Neuropeptide S (NPSa), the endogenous ligand of a previously orphan receptor now named NPSR, regulates various biological functions in the brain, including arousal, locomotion, anxiety, and food intake. Here we report on a focused structure-activity study of Gly5 which has been replaced with L and D amino acids. Fifteen NPS related peptides were synthesized and pharmacologically tested for intracellular calcium mobilization using HEK293 cells stably expressing the mouse NPSR. The results of this study demonstrated that peptide potency is inversely related to the side chain size while peptide efficacy strongly depends on the relative L and D configuration with the L aminoacids favoring agonist while D aminoacids displaying antagonist pharmacological activity. [D-Val5]NPS behaved as NPSR pure antagonist in HEK293mNPSR cells showing the highest potency (pKB 7.56) among this series of peptides. The antagonist action of [D-Val5]NPS was confirmed in vivo in mice where the peptide at a dose of 10 nmoles completely blocked the stimulatory effect of 0.1 nmole NPS on locomotor activity.
PMCID: PMC2653091  PMID: 19113861
21.  Conformationally constrained opioid ligands: The Dmt-Aba and Dmt-Aia vs. Dmt-Tic scaffold 
Replacement of the constrained phenylalanine analogue 1,2,3,4-tetrahydroisoquinoline-3-carboxylic acid (Tic) in the opioid Dmt-Tic-Gly-NH-Bn scaffold by the 4-amino-1,2,4,5-tetrahydro-indolo[2,3-c]azepin-3-one (Aia) and 4-amino-1,2,4,5-tetrahydro-2-benzazepin-3-one (Aba) scaffolds has led to the discovery of novel potent μ-selective agonists (Structures 5 and 12) as well as potent and selective δ-opioid receptor antagonists (Structures 9 and 15). Both stereochemistry and N-terminal N,N-dimethylation proved to be crucial factors for opioid receptor selectivity and functional bioactivity in the investigated small peptidomimetic templates. In addition to the in vitro pharmacological evaluation, automated docking models of Dmt-Tic and Dmt-Aba analogues were constructed in order to rationalize the observed structure-activity data.
PMCID: PMC2742322  PMID: 19062273
22.  Inhibition of the Development of Morphine Tolerance by a Potent Dual μ-/δ-Opioid Antagonist, H-Dmt-Tic-Lys-NH-CH2-Ph 
Three analogues of the dual μ-/δ-antagonist, H-Dmt-Tic-R-NH-CH2-Ph (R = 1, Lys-Z; 2, Lys-Ac; 3, Lys) were examined in vivo: 1 and 2 exhibited weak bioactivity, while 3 injected intracerebroventricularly was a potent dual antagonist for morphine- and deltorphin C-induced antinociception comparable to naltrindole (δ-antagonist), but 93% as effective as naloxone (nonspecific opioid receptor antagonist) and 4% as active as CTOP, a μ antagonist. Subcutaneous or oral administration of 3 antagonized morphine-induced antinociception indicating passage across epithelial and blood-brain barriers. Mice pretreated with 3 before morphine did not develop morphine tolerance indicative of a potential clinical role to inhibit development of drug tolerance.
PMCID: PMC2597683  PMID: 18571706
H-Dmt-Tic-Lys-NH-CH2-Ph; Antinociception; Tolerance; Spinal; Dual μ-/δ-opioid antagonist
23.  Activation of DOR Attenuates Anoxic K+ Derangement via Inhibition of Na+ Entry in Mouse Cortex 
Cerebral Cortex (New York, NY)  2008;18(9):2217-2227.
We have recently found that in the mouse cortex, activation of δ-opioid receptor (DOR) attenuates the disruption of K+ homeostasis induced by hypoxia or oxygen–glucose deprivation. This novel observation suggests that DOR may protect neurons from hypoxic/ischemic insults via the regulation of K+ homeostasis because the disruption of K+ homeostasis plays a critical role in neuronal injury under hypoxic/ischemic stress. The present study was performed to explore the ionic mechanism underlying the DOR-induced neuroprotection. Because anoxia causes Na+ influx and thus stimulates K+ leakage, we investigated whether DOR protects the cortex from anoxic K+ derangement by targeting the Na+-based K+ leakage. By using K+-sensitive microelectrodes in mouse cortical slices, we showed that 1) lowering Na+ concentration and substituting with impermeable N-methyl-D-glucamine caused a concentration-dependent attenuation of anoxic K+ derangement; 2) lowering Na+ concentration by substituting with permeable Li+ tended to potentiate the anoxic K+ derangement; and 3) the DOR-induced protection against the anoxic K+ responses was largely abolished by low-Na+ perfusion irrespective of the substituted cation. We conclude that external Na+ concentration greatly influences anoxic K+ derangement and that DOR activation likely attenuates anoxic K+ derangement induced by the Na+-activated mechanisms in the cortex.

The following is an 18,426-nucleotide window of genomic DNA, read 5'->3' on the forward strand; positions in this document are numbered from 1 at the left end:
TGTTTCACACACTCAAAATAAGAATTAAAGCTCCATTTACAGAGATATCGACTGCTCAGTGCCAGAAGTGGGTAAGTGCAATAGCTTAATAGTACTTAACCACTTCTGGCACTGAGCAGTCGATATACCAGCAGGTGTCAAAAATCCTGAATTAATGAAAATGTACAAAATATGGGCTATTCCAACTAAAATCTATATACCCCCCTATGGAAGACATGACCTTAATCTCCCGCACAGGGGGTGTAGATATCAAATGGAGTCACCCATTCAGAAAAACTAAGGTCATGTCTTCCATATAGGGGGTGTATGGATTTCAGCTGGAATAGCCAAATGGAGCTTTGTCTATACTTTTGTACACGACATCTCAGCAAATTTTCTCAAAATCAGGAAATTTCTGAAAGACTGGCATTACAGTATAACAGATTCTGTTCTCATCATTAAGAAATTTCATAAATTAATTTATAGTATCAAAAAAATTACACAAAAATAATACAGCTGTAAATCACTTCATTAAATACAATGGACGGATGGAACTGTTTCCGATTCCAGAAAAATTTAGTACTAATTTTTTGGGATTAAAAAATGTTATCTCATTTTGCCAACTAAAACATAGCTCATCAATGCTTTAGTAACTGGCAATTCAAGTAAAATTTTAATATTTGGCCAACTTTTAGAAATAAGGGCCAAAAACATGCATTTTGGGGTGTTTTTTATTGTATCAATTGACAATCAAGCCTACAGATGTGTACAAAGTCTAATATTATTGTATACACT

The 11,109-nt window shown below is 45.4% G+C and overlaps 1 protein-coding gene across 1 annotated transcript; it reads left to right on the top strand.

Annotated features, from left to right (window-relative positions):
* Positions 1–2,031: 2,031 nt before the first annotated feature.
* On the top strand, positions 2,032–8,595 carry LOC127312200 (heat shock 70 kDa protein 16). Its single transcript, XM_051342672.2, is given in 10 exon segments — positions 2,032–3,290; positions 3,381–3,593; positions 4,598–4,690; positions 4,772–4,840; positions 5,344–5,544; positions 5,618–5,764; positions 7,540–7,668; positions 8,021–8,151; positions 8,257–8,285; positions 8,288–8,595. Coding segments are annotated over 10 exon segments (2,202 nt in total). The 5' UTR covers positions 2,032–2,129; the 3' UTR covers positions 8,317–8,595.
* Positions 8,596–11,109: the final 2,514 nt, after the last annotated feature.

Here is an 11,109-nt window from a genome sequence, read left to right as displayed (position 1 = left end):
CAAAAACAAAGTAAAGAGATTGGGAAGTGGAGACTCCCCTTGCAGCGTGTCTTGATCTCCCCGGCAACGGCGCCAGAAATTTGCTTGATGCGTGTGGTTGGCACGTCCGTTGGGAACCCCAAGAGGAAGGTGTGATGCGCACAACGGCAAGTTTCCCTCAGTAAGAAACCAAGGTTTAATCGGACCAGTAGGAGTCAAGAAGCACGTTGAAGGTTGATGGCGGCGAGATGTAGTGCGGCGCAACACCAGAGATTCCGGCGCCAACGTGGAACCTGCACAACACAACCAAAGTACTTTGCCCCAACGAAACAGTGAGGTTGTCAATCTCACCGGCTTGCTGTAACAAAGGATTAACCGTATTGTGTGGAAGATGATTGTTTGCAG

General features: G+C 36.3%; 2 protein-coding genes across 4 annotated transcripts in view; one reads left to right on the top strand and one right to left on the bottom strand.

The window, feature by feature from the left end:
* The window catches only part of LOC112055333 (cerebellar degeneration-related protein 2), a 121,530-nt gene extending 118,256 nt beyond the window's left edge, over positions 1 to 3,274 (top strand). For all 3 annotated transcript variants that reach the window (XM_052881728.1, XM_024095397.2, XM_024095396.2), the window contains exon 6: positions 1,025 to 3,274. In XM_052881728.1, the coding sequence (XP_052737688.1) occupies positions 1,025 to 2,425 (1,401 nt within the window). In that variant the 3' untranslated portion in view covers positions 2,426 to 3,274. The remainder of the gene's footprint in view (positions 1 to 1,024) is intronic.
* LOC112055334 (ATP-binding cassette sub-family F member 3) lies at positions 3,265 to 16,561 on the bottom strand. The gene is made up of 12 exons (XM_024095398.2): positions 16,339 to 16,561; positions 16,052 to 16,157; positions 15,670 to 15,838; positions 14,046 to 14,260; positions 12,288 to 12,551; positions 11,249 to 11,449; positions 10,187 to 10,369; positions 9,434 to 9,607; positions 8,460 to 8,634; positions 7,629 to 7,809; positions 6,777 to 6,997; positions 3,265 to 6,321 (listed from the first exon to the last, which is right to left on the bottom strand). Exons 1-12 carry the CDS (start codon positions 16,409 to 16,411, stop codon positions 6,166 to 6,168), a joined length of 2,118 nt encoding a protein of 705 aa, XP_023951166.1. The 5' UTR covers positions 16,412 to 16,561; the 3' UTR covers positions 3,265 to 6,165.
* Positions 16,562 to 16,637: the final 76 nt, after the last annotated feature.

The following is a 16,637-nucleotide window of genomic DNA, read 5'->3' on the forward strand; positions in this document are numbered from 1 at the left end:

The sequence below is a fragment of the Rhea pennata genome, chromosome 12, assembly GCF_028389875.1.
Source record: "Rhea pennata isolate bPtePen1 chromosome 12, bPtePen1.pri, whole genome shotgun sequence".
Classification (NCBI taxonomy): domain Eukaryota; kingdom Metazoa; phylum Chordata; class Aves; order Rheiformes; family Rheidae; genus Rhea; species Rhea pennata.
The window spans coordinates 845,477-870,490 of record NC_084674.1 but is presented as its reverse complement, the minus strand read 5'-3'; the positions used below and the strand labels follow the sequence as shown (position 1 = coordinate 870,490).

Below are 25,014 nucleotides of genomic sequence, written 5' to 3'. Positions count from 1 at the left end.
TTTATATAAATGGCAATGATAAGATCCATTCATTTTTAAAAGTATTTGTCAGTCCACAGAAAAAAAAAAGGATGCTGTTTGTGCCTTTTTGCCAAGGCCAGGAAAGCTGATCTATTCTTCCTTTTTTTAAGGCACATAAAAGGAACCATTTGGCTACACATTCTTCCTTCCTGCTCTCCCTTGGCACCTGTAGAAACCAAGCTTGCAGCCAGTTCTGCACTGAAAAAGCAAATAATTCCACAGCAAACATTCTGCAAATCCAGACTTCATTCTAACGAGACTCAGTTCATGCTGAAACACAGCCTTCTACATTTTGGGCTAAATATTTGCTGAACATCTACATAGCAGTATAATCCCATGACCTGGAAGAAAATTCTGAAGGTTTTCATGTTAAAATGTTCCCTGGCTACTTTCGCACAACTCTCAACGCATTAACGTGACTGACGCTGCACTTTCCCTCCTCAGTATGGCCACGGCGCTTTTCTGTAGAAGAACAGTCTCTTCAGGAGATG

PMCID: PMC2517106  PMID: 18203692
anoxia; cortex; δ-opioid receptor; K+ homeostasis; Na+ influx; neuroprotection
24.  Synthesis of a potent and selective 18F-labeled δ-opioid receptor antagonist derived from the Dmt-Tic pharmacophore for PET imaging 
Journal of medicinal chemistry  2008;51(6):1817-1823.
H-Dmt-Tic-ε-Lys(Z)-OH (1) was used in the synthesis of 18F-labeled opioids for positron emission tomography (PET) imaging by coupling N-succinimidyl-4-[18F]fluorobenzoate ([18F]SFB) with Boc-Dmt-Tic-ε-Lys(Z)-OH under slightly basic conditions at 37 °C for 15 min, deprotected with TFA and HPLC purification in 120 min with a decay-corrected radiochemical 25–30% yield of [18F]-1 (n = 5) and specific activity ca. 46 GBq/µmol. Autoradiography uptake of [18F]-1 in striatum and cortex was blocked by 1 and UFP-501 demonstrating specific binding to δ-opioid receptors. MicroPET imaging revealed the absence of [18F]-1 in rat brain, suggesting its suitability for imaging peripheral δ-opioid receptors.
PMCID: PMC2667121  PMID: 18311909
25.  Role of Benzimidazole (Bid) in the δ Opioid Agonist Pseudopeptide H-Dmt-Tic-NH-CH2-Bid (UFP-502) 
Bioorganic & medicinal chemistry  2007;16(6):3032-3038.
H-Dmt-Tic-NH-CH2-Bid (UFP-502) was the first δ opioid agonist prepared from the Dmt-Tic pharmacophore. It showed interesting pharmacological properties, such as stimulation of mRNA BDNF expression, and antidepression. To evaluate the importance of 1H-benzimidazol-2-yl (Bid) in the induction of δ agonism, it was substituted by similar heterocycles: The substitution of NH(1) by O or S, transforms the reference δ agonist into δ antagonists. Phenyl ring of benzimidazole is not important for δ agonism; in fact 1H-imidazole-2-yl retains δ agonist activity.
PMCID: PMC2390930  PMID: 18178091